Welcome back to Thrifty Friday! Earlier this week, I had a chat with one of my girlfriends. We were foodie buddies in college, and now that we’re both married we do our best to swap relevant information as we navigate this whole young-and-newly-wed-and-trying-to-be-responsible thing. During the conversation, I expressed to her my surprise that certain meals I cooked left me feeling very satisfied, while my poor husband needed triple helpings to fill up. She replied, “I know! My husband is always telling me, ‘I need meat!'” (Skip to recipe for Pasta e Fagioli.)
As any grocery specialist (read:wife) knows, this exclamation isn’t necessarily welcome since meat is the most expensive item on the grocery list. From my limited store of knowledge, I suggested that she try substituting beans since they’re also rich in protein. Then–because I’m slightly addicted to research–I thought I’d be a little more scientific about the whole matter of satiation (that is, feeling full) and the different aspects of food that play into it.
While satiety is a complex topic–partially because it can depend on individual variables such as endocrine levels–it seems from my reading the best predictors of satiety are high protein and high fiber content. Hence, although they may fall into the category of humbler foods, meals with beans, and rice, and whole grains will keep you feeling the most full. Also, some studies suggested higher water content played into the feeling of fullness, but the feeling goes away more quickly. (I’ll include some of the more interesting articles in a reference section at the end of the post.)
So, armed with this new intelligence, I selected a family favourite recipe including plenty of protein and fiber. Now, you can add other vegetables or Italian sausage, but for the sake of thrift I am giving the version with the fewest ingredients you can use and still have it be pasta e fagioli:
2 tbsp. olive oil ($0.05)
1 tbsp. minced garlic ($0.15)
1/2 onion, chopped ($0.25)
1 – 15 oz. can tomato sauce ($1.00)
1 – 15 oz. can crushed tomatoes ($1.00)
2 – 15 oz. canned cannellini beans ($1.44)
1/2 lb ditalini pasta ($0.60)
2 generous shakes of Italian seasoning (~$0.05)
some oregano (maybe a tsp. or two) (~$0.11)
some thyme (about a tsp.) (~$0.38)
1 bay leaf if you have it (this might be $0.02?)
rosemary is good (1/4 tsp. ish) ($0.05)
salt to taste
Heat up your water for ditalini in a saucepan and cook that as directed… you can under cook them a little because they’ll soak up juice from the soup.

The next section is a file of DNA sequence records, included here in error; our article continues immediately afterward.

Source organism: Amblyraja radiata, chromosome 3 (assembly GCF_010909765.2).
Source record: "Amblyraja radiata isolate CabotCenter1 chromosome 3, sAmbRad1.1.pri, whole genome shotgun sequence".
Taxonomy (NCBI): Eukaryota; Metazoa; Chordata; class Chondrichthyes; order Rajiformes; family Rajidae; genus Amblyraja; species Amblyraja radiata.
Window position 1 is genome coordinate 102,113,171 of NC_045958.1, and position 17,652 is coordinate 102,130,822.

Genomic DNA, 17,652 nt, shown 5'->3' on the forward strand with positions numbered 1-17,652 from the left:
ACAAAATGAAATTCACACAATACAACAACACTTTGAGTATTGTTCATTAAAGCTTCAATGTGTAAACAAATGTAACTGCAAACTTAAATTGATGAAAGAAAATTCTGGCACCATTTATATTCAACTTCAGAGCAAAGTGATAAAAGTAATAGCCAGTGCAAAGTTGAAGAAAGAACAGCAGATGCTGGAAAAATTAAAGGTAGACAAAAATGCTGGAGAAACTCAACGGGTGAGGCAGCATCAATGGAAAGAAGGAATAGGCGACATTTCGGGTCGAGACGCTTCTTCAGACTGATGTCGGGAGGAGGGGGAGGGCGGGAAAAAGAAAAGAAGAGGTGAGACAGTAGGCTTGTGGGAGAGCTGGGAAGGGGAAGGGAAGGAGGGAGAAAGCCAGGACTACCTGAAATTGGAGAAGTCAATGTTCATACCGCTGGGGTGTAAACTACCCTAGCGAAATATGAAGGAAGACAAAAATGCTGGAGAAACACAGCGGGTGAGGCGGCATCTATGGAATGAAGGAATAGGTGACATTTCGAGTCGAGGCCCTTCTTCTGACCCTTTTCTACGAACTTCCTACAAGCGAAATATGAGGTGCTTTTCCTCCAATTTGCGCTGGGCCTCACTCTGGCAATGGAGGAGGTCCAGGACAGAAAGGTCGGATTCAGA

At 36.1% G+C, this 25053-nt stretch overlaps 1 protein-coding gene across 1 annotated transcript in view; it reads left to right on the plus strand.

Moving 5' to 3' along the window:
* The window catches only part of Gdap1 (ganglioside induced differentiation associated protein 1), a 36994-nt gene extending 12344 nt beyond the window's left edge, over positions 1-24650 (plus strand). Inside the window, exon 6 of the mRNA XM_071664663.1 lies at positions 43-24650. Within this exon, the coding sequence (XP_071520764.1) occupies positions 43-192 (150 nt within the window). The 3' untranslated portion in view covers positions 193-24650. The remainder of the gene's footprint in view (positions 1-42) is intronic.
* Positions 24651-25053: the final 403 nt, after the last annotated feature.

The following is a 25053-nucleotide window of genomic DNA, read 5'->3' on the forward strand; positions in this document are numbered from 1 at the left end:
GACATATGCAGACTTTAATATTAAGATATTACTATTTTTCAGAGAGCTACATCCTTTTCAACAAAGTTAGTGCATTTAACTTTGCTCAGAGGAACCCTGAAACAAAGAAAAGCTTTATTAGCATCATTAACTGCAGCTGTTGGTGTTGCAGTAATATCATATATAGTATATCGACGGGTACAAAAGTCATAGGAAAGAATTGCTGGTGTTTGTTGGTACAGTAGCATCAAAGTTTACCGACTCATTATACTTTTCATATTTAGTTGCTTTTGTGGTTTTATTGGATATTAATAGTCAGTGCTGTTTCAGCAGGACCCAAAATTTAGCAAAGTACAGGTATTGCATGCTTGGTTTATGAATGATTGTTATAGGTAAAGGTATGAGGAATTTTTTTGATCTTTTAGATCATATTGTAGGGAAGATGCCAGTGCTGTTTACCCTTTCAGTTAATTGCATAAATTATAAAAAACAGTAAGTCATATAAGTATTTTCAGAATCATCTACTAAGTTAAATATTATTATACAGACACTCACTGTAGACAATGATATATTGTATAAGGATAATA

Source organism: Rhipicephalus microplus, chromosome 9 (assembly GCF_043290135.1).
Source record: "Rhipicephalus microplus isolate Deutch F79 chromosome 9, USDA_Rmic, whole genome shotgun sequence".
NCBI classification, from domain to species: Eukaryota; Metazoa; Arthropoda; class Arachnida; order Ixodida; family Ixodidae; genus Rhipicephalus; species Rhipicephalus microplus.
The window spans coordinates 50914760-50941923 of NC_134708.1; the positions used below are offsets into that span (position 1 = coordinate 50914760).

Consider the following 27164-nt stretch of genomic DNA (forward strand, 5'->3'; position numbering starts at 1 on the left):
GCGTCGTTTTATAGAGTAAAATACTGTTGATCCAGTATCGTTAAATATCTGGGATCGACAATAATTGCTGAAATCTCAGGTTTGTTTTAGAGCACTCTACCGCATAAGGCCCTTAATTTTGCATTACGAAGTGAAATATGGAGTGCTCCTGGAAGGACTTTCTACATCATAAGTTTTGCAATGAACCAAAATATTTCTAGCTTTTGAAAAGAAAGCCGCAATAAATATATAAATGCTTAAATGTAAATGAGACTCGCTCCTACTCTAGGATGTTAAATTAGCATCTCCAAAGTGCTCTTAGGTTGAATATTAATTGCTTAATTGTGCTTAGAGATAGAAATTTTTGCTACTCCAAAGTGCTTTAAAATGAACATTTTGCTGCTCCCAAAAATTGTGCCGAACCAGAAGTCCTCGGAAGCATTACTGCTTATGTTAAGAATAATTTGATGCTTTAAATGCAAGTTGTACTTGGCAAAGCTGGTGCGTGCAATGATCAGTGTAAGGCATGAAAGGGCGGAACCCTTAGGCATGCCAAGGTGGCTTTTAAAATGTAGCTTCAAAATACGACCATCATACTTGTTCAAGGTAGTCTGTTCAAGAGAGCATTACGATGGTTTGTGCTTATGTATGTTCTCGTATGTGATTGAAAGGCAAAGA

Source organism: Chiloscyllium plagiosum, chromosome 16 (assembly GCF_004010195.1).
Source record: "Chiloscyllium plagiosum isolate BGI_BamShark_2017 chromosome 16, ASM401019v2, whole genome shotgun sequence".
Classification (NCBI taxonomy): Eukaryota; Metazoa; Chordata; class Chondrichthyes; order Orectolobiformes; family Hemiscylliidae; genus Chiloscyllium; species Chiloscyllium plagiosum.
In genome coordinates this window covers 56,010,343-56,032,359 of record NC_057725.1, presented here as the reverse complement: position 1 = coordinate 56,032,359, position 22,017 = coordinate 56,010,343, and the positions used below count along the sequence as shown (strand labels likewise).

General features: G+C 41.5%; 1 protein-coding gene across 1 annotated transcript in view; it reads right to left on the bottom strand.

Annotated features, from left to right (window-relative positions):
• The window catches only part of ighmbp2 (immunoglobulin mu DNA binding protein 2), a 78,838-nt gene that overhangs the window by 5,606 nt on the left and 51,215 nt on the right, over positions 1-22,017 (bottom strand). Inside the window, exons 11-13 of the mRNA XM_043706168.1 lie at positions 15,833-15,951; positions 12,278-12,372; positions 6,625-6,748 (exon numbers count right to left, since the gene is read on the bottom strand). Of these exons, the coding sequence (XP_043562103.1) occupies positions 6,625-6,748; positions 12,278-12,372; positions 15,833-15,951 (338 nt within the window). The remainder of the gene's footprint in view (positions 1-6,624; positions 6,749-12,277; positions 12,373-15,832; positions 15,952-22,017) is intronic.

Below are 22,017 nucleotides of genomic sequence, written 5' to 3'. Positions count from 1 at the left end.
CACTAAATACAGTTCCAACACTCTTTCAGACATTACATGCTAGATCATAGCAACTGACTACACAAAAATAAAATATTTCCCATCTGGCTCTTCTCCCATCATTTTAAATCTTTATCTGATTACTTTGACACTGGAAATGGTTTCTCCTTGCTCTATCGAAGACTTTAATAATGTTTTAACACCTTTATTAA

Meanwhile, in another saucepan, cover the bottom of your pan with olive oil and heat it up, then throw in your garlic and onion to saute. When the onions are translucent, you can add your tomato sauce/crushed tomatoes and let that start warming up. You can also add your seasoning at this point.
Open/drain both cans of cannellini beans. ONE of the cans then gets pureed in the fashion of your choosing… blender, mash-a-baggie, ninja, magic bullet, whatevs… the other one goes into the sauce whole. When the pasta is cooked, add that as well as most of the pasta water. I know “most” is a relative term… I’d say upwards of 3/4… it depends on if you want the pasta e fagioli more soupy or more like a stew. I like mine a little more soupy. Just remember, it’ll thicken the longer you let it sit, whether cooking or in the fridge. The ditalini is very thirsty.
Most everything is cooked when you put it in, so in theory it’s ready to serve as soon as it’s heated through. I like to let mine sit a little while and let the seasoning really get a foot hold. (You’ll probably want to keep adding water if you let it cook down. Chicken stock/broth works too if you want a little protein boost.)
Shown to the left, as per myfitnesspal. [Disclaimer: this is entered to the best of my ability, but the software does not always allow me to enter ingredients exactly… and I don’t always measure exactly! Also, in this particular recipe I cannot account for using the pasta water, which I believe adds to the carb/caloric content.]
[References regarding satiation:
What makes us feel full? The satiating power of foods
Foods With High Satiation]